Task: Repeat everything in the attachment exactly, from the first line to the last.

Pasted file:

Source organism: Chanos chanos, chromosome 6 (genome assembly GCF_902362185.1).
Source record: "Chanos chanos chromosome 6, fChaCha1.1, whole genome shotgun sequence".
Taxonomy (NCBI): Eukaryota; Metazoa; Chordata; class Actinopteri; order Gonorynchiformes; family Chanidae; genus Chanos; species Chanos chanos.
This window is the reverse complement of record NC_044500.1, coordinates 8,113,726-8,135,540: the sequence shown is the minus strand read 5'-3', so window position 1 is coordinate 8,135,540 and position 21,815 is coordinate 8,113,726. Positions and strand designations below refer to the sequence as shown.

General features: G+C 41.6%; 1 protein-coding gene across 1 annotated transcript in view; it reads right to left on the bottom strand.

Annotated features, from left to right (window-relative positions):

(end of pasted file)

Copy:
Source organism: Chanos chanos, chromosome 6 (genome assembly GCF_902362185.1).
Source record: "Chanos chanos chromosome 6, fChaCha1.1, whole genome shotgun sequence".
Taxonomy (NCBI): Eukaryota; Metazoa; Chordata; class Actinopteri; order Gonorynchiformes; family Chanidae; genus Chanos; species Chanos chanos.
This window is the reverse complement of record NC_044500.1, coordinates 8,113,726-8,135,540: the sequence shown is the minus strand read 5'-3', so window position 1 is coordinate 8,135,540 and position 21,815 is coordinate 8,113,726. Positions and strand designations below refer to the sequence as shown.

General features: G+C 41.6%; 1 protein-coding gene across 1 annotated transcript in view; it reads right to left on the bottom strand.

Annotated features, from left to right (window-relative positions):